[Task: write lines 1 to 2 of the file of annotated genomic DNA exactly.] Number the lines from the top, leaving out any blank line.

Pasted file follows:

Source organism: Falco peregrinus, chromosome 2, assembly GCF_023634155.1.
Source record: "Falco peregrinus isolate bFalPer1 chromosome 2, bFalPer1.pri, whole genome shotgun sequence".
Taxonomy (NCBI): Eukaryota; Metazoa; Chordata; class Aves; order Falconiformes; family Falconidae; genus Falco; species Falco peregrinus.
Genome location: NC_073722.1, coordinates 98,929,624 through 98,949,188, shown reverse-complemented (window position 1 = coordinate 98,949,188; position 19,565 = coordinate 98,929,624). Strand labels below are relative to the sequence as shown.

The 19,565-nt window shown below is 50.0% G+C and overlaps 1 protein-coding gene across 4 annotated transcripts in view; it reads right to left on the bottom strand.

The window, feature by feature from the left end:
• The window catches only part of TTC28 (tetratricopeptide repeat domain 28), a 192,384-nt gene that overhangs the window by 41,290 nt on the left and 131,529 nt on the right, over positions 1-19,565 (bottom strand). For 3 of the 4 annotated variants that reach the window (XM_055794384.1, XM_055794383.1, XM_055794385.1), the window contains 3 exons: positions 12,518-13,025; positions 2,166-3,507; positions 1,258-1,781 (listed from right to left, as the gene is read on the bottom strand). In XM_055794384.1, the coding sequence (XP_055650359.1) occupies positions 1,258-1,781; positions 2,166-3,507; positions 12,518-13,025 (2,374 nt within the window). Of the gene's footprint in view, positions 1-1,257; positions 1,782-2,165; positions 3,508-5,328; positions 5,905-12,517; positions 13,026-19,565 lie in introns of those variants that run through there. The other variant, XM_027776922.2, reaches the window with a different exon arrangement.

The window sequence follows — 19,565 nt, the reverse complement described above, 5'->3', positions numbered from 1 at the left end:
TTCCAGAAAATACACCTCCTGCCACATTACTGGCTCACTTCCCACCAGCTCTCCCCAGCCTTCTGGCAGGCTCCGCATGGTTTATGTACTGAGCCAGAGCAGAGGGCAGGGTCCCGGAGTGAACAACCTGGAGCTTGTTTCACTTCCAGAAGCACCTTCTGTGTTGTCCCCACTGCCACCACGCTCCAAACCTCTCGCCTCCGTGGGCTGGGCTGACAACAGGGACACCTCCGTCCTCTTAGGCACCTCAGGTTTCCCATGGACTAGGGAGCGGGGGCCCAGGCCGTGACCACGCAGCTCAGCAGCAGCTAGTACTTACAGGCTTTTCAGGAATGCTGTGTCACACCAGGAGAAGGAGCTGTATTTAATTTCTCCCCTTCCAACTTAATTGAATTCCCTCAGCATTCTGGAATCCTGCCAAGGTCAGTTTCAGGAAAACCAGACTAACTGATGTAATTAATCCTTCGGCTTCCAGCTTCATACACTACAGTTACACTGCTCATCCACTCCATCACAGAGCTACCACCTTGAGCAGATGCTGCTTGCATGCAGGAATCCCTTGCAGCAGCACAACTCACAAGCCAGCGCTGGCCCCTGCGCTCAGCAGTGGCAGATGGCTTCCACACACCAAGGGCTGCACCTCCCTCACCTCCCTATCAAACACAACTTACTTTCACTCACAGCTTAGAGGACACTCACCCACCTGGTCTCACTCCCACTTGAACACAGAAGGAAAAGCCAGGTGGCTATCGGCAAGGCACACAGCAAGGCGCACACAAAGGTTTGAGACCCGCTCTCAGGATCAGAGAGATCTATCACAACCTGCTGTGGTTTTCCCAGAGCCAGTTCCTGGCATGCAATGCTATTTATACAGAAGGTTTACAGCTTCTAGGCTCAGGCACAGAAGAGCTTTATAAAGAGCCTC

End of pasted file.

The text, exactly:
Source organism: Falco peregrinus, chromosome 2, assembly GCF_023634155.1.
Source record: "Falco peregrinus isolate bFalPer1 chromosome 2, bFalPer1.pri, whole genome shotgun sequence".